Sentences and Paragraphs - Closure Points • In human-computer dialog the following situations are examples of possible closure points • end of entering data into a gizmo • end of a composite data item, such as customer address • end of a sub-transaction, such as one item being ordered • end of all transactions for this customer • end of the day (or conversation period)
Closure Points and Data Validation • Closure points are obvious stages at which to check for errors in the data presented so far. • So ... • use closure points as logical places to allow the user to check and correct the data entered so far • adjust the level of data validation to the level of closure point • remember - error messages interrupt the flow of the dialog - attempt to minimise this interruption
Error Messages • Error messages may place the user in a different mode. • In this example, the user is required to change from one mode (the mode of the main process) to respond to the error (error handling mode). • Modeless feedback is preferable.
Approaches to Errors • There are several ways of handling errors: • Restrict the user’s opportunities for making errors: • get users to select values rather than type them in (can use typing to select values though) • don’t accept invalid formats (go back to start of field and insist on correct format) - take care with this!
Approaches to Errors • Tell the user what is acceptable and validate the input • give patterns for data entry fields • show rules, examples next to the field • Accept everything the user enters and deal with it somehow (Cooper’s preference) • save whatever the user enters • offer alternatives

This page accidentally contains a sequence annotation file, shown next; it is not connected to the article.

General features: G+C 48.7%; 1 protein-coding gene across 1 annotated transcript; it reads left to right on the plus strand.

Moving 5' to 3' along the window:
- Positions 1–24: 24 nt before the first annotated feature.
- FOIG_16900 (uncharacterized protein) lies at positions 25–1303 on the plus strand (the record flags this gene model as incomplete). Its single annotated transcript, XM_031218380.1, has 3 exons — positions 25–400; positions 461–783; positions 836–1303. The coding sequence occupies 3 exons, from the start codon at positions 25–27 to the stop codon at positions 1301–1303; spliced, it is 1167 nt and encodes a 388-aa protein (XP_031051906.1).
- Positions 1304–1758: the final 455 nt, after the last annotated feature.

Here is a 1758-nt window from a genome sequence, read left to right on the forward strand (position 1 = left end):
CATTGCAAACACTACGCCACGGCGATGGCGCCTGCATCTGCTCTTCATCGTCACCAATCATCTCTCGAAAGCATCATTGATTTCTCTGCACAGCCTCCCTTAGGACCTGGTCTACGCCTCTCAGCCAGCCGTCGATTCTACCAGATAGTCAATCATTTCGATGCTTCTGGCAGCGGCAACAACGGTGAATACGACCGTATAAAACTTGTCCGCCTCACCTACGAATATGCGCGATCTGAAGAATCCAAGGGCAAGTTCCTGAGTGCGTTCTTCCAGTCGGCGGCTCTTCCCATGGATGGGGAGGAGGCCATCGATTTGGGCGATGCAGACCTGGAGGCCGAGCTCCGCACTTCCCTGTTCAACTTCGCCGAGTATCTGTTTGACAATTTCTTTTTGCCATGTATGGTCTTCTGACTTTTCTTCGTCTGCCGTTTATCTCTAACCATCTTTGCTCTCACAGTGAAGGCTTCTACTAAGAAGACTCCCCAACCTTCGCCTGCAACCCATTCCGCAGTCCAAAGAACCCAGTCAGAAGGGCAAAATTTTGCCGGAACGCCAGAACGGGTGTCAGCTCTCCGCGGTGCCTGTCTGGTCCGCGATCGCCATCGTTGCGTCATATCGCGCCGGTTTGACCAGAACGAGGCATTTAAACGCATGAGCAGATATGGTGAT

Flow • Flow - a state of concentration; • Techniques for inducing and maintaining flow • follow mental models • direct, don’t discuss • keep tools close at hand • give modeless feedback • don’t interrupt
6. Navigation Techniques menus drop-down menus are a common feature of GUI interfaces. Note the conventions for menu structures. switchboards are easy to produce but simple switchboards force a hierarchical structure on the system. command buttons allow jumps to other functions without returning to a “top level”. button bars a collection of command buttons producing a version of the switchboard. Common on Web sites. Include content as well as navigation on the one page. toolbars used for a range of purposes, they can include navigation command buttons as well. tabbed folders pop up like a transient application.
Menus • menus are used by novice and intermediate users, and by expert users for infrequently used functions; • every function must be available on a menu; • users don’t understand hierarchical menus - avoid them - keep to single level menus; • don’t put bang (immediate action) menu items on a top-level menu
Menus • menus as a training aid: • put icons on menus so that users learn what they mean by familiarity; • disable menu items that are not available;
Switchboards • switchboards are used by novice and intermediate users, and when the hardware / software restricts navigation techniques (e.g. the Web) • switchboards are the GUI equivalent to menu structures on text systems • usually requires many levels of switchboard to cover all functions; • users will not remember the structure of the set of menus; TEXT-BASED SYSTEM MENU OF CHOICES ---------------------------- 1 BOOKINGS 2 CUSTOMERS 3 TOURS 4 MAINTENANCE 5 LOGOUT
Switchboards • GUI design allows icons and explanation for each selection on a switchboard - use them! • switchboards can be useful as an overview of the full system; • however, switchboards often don’t allow other navigation so not very useful as a training aid.